Yes, quite so

Instead of the impact of recession being concentrated in pockets of unemployment – as it was in the mid-1970s, the early 1980s and the early 1990s – the pain has been spread around in the form of pay restraint for all.

This was the point of the Thatcherite labour market reforms. Good thing they worked too, eh?

7 thoughts on “Yes, quite so”

  1. The torpor of the 2010s is much harder to explain.

    Two simple answers. First, the hangover of the excess growth in the 2000s. We had a boom, but the BoE averted the bust by slashing rates, at the cost of low growth in the 2010s. Second, more people entered the workforce at the bottom. Changes to benefits and raising the income tax threshold made work pay for the low-paid, and the rise in internet / smartphone work also played a role (Uber, most famously; but also piece-work like Etsy).

    If Larry can’t answer the question, why do the Guardian still keep him on as economics writer?

  2. Andrew M,

    “and the rise in internet / smartphone work also played a role (Uber, most famously; but also piece-work like Etsy).”

    My question is: do you feel poorer? I think we’ve had massive deflation down to all sorts of innovations in how to get the stuff we want, but not much new expensive stuff that people desire. People in the 90s or 2000s got richer and could say, afford weekend breaks. They aren’t doing even more weekend breaks, or buying even more cars, or buying even more laptops. They’re doing the same number, but getting it cheaper.

  3. If Larry can’t answer the question, why do the Guardian still keep him on as economics writer?

    Because he can be relied upon to write what all the bearded loons and blue-haired harpies who buy the paper want to read. Same as any columnist in any paper, I suppose. The trick is to laugh at any qualifications, titles or expertise they claim to have.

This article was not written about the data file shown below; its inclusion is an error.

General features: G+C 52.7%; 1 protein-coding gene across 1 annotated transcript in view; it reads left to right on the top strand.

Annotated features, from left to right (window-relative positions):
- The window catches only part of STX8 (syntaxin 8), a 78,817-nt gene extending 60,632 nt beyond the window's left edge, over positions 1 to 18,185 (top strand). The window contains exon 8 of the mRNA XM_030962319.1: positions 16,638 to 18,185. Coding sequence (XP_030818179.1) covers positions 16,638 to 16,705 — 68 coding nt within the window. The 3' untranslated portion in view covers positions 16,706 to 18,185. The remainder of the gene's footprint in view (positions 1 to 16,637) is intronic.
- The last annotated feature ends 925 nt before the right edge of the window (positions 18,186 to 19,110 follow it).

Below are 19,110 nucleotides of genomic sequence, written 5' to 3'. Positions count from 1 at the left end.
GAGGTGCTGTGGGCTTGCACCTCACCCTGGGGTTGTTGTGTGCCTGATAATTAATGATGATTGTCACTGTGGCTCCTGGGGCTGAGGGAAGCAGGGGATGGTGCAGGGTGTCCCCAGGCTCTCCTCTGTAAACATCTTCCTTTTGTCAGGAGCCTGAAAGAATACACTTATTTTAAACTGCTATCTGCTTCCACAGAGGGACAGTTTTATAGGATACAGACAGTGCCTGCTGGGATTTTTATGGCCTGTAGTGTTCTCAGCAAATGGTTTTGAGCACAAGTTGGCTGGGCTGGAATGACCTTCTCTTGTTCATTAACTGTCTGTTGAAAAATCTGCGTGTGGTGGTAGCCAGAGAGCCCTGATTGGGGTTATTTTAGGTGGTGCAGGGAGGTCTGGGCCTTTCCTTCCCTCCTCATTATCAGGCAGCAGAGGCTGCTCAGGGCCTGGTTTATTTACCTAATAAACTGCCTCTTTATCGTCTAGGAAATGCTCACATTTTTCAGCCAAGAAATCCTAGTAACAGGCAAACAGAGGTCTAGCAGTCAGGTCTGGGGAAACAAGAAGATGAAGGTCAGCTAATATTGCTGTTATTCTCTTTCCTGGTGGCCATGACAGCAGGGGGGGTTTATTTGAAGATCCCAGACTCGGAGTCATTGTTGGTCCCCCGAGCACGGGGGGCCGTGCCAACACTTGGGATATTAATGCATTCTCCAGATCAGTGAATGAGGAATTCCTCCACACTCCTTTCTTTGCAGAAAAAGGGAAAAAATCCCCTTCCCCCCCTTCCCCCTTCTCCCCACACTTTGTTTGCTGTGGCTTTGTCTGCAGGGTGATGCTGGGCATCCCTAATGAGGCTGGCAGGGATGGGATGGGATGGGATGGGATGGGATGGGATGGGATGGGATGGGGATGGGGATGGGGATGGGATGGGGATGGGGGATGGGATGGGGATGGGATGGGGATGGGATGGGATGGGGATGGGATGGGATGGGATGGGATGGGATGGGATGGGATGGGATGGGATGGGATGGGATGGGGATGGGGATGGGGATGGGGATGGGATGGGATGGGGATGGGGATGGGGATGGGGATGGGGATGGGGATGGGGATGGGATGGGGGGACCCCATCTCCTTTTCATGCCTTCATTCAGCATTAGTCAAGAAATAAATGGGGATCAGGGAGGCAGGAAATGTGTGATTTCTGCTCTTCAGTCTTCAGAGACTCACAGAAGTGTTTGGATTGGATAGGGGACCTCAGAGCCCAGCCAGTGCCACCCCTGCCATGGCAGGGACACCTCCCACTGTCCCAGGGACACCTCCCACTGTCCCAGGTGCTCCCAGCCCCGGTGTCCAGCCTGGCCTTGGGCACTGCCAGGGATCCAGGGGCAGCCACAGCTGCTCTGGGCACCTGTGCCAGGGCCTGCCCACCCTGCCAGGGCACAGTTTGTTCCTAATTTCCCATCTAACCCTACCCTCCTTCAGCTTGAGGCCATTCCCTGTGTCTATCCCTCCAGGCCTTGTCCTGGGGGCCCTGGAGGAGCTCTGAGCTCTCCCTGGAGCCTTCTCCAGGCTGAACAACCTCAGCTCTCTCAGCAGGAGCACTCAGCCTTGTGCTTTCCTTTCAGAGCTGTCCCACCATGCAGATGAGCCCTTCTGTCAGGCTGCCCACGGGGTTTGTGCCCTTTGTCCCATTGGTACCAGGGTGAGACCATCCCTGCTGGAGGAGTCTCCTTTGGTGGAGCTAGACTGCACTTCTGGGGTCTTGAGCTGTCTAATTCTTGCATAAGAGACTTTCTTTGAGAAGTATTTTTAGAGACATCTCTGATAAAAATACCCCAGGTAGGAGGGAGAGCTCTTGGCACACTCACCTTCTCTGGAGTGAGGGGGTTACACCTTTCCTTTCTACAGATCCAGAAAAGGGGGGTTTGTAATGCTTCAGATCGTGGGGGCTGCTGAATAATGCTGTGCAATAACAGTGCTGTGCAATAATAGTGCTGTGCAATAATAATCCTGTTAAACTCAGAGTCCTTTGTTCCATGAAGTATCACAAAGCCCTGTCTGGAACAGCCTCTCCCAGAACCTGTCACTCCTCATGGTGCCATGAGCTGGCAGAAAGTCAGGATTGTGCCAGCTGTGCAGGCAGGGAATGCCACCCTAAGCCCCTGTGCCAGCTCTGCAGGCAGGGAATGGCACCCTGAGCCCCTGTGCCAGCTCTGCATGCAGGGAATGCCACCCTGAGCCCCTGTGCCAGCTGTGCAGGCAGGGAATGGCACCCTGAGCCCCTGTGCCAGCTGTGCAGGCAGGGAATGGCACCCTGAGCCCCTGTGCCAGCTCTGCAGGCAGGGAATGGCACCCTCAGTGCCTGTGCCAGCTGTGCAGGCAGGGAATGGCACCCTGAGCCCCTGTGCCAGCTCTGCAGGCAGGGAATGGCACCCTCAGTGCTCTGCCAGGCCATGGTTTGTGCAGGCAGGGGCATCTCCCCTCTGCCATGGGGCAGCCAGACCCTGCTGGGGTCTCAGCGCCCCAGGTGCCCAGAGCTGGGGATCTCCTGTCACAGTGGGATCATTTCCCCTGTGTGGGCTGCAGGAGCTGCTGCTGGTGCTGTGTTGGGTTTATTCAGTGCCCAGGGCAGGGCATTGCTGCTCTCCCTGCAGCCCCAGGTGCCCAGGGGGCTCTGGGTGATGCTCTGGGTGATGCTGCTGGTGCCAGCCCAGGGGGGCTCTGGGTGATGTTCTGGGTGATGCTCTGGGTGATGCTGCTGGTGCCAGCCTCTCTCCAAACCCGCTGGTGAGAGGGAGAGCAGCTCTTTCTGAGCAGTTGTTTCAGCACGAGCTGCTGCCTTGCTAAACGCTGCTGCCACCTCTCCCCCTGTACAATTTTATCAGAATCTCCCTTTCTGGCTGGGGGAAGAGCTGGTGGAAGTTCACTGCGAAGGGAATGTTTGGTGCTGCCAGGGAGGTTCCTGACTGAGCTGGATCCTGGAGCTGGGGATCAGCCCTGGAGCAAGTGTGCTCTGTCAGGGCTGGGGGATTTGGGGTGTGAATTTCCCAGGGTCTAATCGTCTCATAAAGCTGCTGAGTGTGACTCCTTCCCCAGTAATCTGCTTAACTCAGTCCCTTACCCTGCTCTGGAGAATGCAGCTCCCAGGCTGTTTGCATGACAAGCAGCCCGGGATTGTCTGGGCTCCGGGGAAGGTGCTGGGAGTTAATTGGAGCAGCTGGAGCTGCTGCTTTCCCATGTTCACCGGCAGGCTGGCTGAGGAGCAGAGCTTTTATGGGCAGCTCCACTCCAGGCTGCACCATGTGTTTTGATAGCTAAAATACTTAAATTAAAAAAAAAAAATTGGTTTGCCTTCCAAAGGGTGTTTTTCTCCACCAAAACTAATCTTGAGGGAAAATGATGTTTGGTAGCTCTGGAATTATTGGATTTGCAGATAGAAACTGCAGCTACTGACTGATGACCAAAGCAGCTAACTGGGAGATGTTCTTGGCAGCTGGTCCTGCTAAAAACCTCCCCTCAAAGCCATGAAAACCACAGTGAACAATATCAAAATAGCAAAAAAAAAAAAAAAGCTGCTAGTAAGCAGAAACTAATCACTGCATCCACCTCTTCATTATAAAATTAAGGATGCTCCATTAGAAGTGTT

4. Bloke on M4 – I do weekend breaks. Cheaper they are not.
    Something to do with rise in minimum wage maybe? Costs have risen.

  5. “the BoE averted the bust by slashing rates, at the cost of low growth in the 2010s”

    But here on the continent it’s supposedly the very existence of a means of exchange that caused the low growth, not low interest rates coupled with being at the bleeding edge of technology. Damnit, the anglosphere got first dibs on all the good excuses again.

    “They’re doing the same number, but getting it cheaper.”

    With the surplus left over from having cheaper stuff driving up asset prices.

    “I do weekend breaks. Cheaper they are not.”

    Depends how you travel and stay, doesn’t it. You can, if you wish, still fly around Europe in mid-1980s economy class style (and price), They just call it business class these days. And stay in a central hotel, eating only at Michelin-starred restaurants. Or you can fly much more cheaply (if less comfortably and less time-efficiently) than back then, rent an airbnb, and eat at a kebab shop. Up to the customer, innit.

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